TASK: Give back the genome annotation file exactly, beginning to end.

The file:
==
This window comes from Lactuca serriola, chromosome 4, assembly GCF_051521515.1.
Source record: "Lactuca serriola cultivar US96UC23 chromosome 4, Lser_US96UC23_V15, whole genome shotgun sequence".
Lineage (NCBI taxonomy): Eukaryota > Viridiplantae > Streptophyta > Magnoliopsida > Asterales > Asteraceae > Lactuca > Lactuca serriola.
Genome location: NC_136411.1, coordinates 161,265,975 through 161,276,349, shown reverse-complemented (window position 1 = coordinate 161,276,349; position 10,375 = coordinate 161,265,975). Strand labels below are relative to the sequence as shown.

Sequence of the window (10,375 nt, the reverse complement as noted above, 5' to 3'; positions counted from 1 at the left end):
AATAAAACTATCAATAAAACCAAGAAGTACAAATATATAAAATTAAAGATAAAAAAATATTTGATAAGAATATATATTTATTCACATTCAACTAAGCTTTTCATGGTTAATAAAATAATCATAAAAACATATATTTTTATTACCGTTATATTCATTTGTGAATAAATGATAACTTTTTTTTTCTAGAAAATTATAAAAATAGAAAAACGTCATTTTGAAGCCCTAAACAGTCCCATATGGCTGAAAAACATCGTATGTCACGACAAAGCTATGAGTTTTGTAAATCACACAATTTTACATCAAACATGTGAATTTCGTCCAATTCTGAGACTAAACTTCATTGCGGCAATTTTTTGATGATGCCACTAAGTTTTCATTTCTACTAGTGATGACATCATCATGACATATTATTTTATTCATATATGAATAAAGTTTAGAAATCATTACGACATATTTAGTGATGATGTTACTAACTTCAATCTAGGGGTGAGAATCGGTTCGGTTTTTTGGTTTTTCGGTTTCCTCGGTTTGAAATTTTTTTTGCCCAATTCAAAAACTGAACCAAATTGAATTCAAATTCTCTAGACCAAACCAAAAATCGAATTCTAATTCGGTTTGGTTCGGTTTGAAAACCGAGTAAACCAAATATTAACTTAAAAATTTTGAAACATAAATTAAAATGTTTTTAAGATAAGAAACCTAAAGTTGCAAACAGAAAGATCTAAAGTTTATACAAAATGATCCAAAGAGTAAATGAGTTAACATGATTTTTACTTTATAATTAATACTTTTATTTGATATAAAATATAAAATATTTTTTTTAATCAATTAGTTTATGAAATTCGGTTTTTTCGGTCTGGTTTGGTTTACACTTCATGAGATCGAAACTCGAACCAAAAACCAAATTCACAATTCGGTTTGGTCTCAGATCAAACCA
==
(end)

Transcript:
This window comes from Lactuca serriola, chromosome 4, assembly GCF_051521515.1.
Source record: "Lactuca serriola cultivar US96UC23 chromosome 4, Lser_US96UC23_V15, whole genome shotgun sequence".
Lineage (NCBI taxonomy): Eukaryota > Viridiplantae > Streptophyta > Magnoliopsida > Asterales > Asteraceae > Lactuca > Lactuca serriola.
Genome location: NC_136411.1, coordinates 161,265,975 through 161,276,349, shown reverse-complemented (window position 1 = coordinate 161,276,349; position 10,375 = coordinate 161,265,975). Strand labels below are relative to the sequence as shown.

Sequence of the window (10,375 nt, the reverse complement as noted above, 5' to 3'; positions counted from 1 at the left end):
AATAAAACTATCAATAAAACCAAGAAGTACAAATATATAAAATTAAAGATAAAAAAATATTTGATAAGAATATATATTTATTCACATTCAACTAAGCTTTTCATGGTTAATAAAATAATCATAAAAACATATATTTTTATTACCGTTATATTCATTTGTGAATAAATGATAACTTTTTTTTTCTAGAAAATTATAAAAATAGAAAAACGTCATTTTGAAGCCCTAAACAGTCCCATATGGCTGAAAAACATCGTATGTCACGACAAAGCTATGAGTTTTGTAAATCACACAATTTTACATCAAACATGTGAATTTCGTCCAATTCTGAGACTAAACTTCATTGCGGCAATTTTTTGATGATGCCACTAAGTTTTCATTTCTACTAGTGATGACATCATCATGACATATTATTTTATTCATATATGAATAAAGTTTAGAAATCATTACGACATATTTAGTGATGATGTTACTAACTTCAATCTAGGGGTGAGAATCGGTTCGGTTTTTTGGTTTTTCGGTTTCCTCGGTTTGAAATTTTTTTTGCCCAATTCAAAAACTGAACCAAATTGAATTCAAATTCTCTAGACCAAACCAAAAATCGAATTCTAATTCGGTTTGGTTCGGTTTGAAAACCGAGTAAACCAAATATTAACTTAAAAATTTTGAAACATAAATTAAAATGTTTTTAAGATAAGAAACCTAAAGTTGCAAACAGAAAGATCTAAAGTTTATACAAAATGATCCAAAGAGTAAATGAGTTAACATGATTTTTACTTTATAATTAATACTTTTATTTGATATAAAATATAAAATATTTTTTTTAATCAATTAGTTTATGAAATTCGGTTTTTTCGGTCTGGTTTGGTTTACACTTCATGAGATCGAAACTCGAACCAAAAACCAAATTCACAATTCGGTTTGGTCTCAGATCAAACCA